Name and shame


What's the meaning of the phrase 'Name and shame'?

The publication of the identity of a person or group that is culpable in some anti-social act in order to shame them into remorse.

What's the origin of the phrase 'Name and shame'?

The phrase has been known since the late 19th century as a noun phrase; for example, this piece from the Pennsylvania newspaper The Warren Ledger, October 1884:

“None are willing to father the name and shame of being beer or whisky men.”

It began to be used in the 1990s as a verb phrase, following an initiative by the UK Government. On Oct 8, 1996 The Independent (London) reported that:

“The Home Secretary [Conservative minister Michael Howard] is also expected to suggest a scheme to ‘name and shame’ young offenders by giving courts the power to remove the automatic anonymity for under-18s.”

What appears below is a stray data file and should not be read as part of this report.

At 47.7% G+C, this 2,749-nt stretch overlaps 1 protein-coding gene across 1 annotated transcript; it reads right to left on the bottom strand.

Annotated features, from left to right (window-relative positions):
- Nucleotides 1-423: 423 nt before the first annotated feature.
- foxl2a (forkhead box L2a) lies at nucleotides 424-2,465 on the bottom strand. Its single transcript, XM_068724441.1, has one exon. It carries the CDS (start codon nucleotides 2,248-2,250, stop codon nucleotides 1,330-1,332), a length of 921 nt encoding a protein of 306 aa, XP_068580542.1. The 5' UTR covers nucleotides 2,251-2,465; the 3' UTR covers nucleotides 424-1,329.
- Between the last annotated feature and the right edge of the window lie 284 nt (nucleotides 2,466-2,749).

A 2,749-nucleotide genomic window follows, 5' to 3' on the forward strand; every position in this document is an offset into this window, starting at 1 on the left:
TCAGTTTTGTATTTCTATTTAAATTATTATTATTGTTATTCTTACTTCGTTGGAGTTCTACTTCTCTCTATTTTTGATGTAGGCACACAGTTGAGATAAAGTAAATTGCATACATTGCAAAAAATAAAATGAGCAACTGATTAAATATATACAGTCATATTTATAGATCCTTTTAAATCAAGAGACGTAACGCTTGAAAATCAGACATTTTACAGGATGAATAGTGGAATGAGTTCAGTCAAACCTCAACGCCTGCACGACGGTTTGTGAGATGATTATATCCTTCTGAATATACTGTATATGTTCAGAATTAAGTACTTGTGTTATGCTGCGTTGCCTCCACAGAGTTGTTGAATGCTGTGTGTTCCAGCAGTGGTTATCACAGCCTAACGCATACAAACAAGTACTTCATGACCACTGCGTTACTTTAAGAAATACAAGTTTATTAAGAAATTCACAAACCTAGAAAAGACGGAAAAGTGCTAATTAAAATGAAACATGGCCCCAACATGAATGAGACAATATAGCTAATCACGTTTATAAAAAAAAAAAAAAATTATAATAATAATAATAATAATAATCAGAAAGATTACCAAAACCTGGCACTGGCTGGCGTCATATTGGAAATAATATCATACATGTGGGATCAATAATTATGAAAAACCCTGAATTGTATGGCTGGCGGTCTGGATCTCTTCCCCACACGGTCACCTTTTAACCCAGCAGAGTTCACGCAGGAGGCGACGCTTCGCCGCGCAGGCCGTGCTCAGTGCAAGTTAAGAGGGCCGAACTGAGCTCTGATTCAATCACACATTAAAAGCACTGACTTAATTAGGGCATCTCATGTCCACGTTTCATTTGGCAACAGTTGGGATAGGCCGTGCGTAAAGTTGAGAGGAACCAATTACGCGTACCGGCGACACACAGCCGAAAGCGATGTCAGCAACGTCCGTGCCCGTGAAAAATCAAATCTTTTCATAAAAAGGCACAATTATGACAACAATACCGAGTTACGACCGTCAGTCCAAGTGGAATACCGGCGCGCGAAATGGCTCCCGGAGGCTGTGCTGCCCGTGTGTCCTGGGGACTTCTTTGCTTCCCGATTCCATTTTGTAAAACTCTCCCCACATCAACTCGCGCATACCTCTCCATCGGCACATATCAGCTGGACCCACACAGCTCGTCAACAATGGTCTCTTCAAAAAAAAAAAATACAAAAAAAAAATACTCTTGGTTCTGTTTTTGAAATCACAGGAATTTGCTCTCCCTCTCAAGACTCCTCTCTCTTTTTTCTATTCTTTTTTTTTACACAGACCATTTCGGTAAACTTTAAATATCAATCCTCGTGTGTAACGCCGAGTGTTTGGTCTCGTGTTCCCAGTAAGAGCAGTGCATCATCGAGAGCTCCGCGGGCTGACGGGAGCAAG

Trend of name and shame in printed material over time

Gary Martin is a writer and researcher on the origins of phrases and the creator of the Phrase Finder website. Over the past 26 years more than 700 million of his pages have been downloaded by readers. He is one of the most popular and trusted sources of information on phrases and idioms.

Gary Martin

Writer and researcher on the origins of phrases and the creator of the Phrase Finder website. Over the past 26 years more than 700 million of his pages have been downloaded by readers. He is one of the most popular and trusted sources of information on phrases and idioms.